Never before have we kept any piece of technology so close to us as our smartphones. They accompany us more than any friend, pet or romantic partner. They entertain us, teach us, and connect us. Since the World Health Organisation believes that there are over 6.9 billion phone subscriptions worldwide, these devices could be seen as a major step towards a utopian future of infinite communication. But what are the effects of smartphones?
Just as Aristotle believed that the introduction of writing to the western world would make people lose memory power, there are those of us today who fear digital technology. We frequently see articles with titles such as ‘Is the digital age rewiring us?’ or ‘8 Ways Technology Makes You Stupid’ – ironically alongside articles demonstrating the life-changing benefits of the upcoming iPhone or revealing that school exam pass-rates are getting higher year upon year.
This conflict suggests that we haven’t yet reached consensus on the effects of smartphones and Internet use. Nor are we likely to any time soon. How can you research the lasting damage of technologies that have only been around for a few years? In the short-term, at least, research is suggesting that modern technology is indeed changing our brains – but maybe not in the horror-movie ‘rewiring’ we may expect.
Effects of smartphones on behaviour
Scientists at University of Zurich, ETH Zurich, and University of Fribourg found that smartphone users have an “enhanced” sensory link between their thumbs and somatosensory cortical activity compared to non-users. But it seems that exercising these parts of our brains will neither render us stupid nor make us superheroes: the researchers also note the same effect in the brains of string instrument players. So maybe we’re not being any more ‘rewired’ by using smartphones than by using any new tool.
Despite inconclusive scientific research, we can see for ourselves that things have changed – smartphones allow us to multitask at almost any time. Activate’s Michael J. Wolf’s research suggests this gives us an extra 7.5 hours in our day. And in our busy world, that extra time is precious.
However, research by Glenn Wilson, former visiting Psychology professor at Gresham College, suggests that seeing that little ‘(1)’ notification when we receive a new message while doing other tasks can effectively reduce our IQ by 10 points. ‘Should I check that message?’ we think. ‘What does it say? Am I available if someone is asking me if I’m free tonight?’ Responding to the message will then provide you with a hit of dopamine (that’s why we’re so addicted to messaging). So technology could be said to give us little doses of happiness – even if they do distract us as a result. Maybe we do still need to learn how to multitask effectively, but then nobody’s perfect… (yet).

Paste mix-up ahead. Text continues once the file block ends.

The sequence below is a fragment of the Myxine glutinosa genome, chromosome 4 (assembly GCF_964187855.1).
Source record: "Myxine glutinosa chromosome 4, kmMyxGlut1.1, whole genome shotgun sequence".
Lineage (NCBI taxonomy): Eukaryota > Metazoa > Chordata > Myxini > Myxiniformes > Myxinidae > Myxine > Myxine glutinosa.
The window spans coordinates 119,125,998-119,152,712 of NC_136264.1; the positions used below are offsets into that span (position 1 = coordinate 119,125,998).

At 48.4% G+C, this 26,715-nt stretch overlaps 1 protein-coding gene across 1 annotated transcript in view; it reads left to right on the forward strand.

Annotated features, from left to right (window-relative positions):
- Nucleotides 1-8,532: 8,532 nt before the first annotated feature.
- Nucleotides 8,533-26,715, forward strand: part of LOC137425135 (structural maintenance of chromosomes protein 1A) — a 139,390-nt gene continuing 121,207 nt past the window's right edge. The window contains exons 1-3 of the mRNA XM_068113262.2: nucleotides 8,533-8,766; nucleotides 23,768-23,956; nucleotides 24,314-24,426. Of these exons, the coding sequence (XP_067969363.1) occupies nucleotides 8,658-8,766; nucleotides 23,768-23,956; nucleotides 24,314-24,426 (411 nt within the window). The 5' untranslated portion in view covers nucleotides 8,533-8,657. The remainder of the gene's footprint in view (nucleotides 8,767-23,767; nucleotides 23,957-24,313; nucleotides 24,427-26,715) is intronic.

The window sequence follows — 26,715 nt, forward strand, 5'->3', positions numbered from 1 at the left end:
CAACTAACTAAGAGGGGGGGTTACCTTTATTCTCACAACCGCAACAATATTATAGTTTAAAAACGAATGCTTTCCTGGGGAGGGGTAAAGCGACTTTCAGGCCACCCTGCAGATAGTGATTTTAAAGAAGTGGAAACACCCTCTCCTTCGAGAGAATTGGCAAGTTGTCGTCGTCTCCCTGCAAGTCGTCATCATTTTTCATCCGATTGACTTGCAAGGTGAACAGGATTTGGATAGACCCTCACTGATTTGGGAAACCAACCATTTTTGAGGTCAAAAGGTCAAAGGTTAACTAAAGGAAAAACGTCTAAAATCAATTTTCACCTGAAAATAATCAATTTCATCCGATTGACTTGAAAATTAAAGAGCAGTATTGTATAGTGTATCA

Effects of smartphones on memory
Even our long-term memory is changing thanks to the ‘Google effect’. Harvard, Columbia and Wisconsin studies show that our recall is significantly worse when we know we can look up the answer later. But it is also suggested that knowing how to get exactly what answers we want from our tech is a new kind of super-power. Anthropologist Dr Genevieve Bell says that “being able to create a well-formed question is an act of intelligence, as you quickly work out what information you want to extract and identify the app to help achieve this.” In other words, tech-savvy generations know what they want and how to get it.
On top of this, Betsy Sparrow, assistant professor in Psychology at Columbia University, believes that if educators don’t move with the times and still force people to memorise facts the old fashioned way, they do it at the “expense of [students] understanding the concepts.” The fact that most students are no longer forced to learn entire Latin poems or American Presidents by rote is a good thing. Since we now use the Internet as a transactive memory-bank for these kinds of facts, our brains – and our time – can be freed up for greater comprehension and creativity. So while some modern Aristotles believe that treating the Internet as ‘external memory’ will harm our mental powers, others like Sparrow view this phenomenon positively.
Scientists may come to prove these technophobias right or wrong and show the real effects of smartphones. Many of these concerns may dissipate as digital generations achieve success in jobs their older relatives could have never imagined existing: did your parents imagine you would be a Social Media Manager – or a Youtuber? As we offload more and more of life’s burdens onto devices, who knows what potential will be unlocked in us by new technologies.
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